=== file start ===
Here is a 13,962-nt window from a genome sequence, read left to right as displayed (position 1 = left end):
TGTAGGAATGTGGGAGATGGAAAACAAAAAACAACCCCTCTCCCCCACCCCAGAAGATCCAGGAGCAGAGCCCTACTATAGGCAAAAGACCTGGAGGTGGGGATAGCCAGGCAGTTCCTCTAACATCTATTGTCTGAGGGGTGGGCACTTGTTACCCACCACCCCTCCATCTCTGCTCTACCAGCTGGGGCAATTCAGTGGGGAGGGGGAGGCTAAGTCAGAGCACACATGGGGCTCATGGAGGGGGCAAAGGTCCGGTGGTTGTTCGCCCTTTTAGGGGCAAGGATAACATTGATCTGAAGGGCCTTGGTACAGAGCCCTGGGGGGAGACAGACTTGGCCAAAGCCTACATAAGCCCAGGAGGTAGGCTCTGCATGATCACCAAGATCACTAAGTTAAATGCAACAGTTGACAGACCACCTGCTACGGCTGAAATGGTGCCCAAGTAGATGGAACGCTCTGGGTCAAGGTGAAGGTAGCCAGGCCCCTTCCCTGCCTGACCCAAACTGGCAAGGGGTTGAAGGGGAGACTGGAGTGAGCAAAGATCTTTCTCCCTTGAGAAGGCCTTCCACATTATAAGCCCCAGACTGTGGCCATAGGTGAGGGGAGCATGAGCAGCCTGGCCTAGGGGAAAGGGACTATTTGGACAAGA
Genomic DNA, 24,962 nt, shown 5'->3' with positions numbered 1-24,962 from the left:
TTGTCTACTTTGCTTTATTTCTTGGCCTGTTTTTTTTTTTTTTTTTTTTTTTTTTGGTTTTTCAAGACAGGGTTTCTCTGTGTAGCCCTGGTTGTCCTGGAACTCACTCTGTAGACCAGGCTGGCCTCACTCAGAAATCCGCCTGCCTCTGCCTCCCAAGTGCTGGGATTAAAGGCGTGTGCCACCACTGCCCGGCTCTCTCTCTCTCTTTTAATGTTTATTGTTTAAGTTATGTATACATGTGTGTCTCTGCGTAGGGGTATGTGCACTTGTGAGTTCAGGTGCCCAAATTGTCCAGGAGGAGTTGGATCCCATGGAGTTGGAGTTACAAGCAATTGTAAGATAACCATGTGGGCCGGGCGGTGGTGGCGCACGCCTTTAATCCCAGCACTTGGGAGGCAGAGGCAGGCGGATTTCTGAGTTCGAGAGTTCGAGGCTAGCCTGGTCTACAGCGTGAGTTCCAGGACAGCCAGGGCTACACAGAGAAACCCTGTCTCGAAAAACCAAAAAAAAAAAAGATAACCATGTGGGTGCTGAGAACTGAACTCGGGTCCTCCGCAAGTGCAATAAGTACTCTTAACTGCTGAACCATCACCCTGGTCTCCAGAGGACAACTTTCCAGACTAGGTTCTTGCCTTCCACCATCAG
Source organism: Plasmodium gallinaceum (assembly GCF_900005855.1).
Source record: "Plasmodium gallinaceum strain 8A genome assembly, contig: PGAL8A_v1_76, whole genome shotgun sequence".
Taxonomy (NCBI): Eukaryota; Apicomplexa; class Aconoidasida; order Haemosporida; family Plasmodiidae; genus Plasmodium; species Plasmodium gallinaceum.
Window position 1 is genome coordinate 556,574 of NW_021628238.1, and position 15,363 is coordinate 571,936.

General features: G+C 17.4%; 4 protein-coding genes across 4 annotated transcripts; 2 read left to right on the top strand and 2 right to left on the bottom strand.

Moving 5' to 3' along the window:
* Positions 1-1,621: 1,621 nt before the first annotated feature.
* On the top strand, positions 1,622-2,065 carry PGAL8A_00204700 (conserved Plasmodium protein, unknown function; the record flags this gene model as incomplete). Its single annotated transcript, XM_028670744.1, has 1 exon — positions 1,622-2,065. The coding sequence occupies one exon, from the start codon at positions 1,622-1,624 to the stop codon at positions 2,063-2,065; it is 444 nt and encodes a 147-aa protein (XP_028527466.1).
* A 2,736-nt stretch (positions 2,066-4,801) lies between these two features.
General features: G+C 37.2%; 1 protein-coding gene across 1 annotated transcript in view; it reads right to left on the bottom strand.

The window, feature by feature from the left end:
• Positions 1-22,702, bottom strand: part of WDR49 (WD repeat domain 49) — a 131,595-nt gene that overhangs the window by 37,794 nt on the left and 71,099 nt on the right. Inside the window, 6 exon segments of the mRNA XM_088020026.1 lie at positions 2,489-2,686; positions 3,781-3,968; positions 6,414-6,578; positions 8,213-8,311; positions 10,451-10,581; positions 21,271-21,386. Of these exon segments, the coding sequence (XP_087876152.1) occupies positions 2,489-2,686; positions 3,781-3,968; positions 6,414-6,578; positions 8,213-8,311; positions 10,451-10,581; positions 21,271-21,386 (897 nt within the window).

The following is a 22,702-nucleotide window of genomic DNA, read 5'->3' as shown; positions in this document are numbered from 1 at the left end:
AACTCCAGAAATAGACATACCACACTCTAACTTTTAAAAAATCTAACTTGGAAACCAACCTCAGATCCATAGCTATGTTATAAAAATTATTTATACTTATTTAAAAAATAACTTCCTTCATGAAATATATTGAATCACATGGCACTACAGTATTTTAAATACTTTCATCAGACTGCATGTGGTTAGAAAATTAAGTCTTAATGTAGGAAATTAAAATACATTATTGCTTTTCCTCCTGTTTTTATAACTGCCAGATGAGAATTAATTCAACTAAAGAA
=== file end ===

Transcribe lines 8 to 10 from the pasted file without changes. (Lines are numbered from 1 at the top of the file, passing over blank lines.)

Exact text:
Window position 1 is genome coordinate 556,574 of NW_021628238.1, and position 15,363 is coordinate 571,936.

General features: G+C 17.4%; 4 protein-coding genes across 4 annotated transcripts; 2 read left to right on the top strand and 2 right to left on the bottom strand.

Moving 5' to 3' along the window: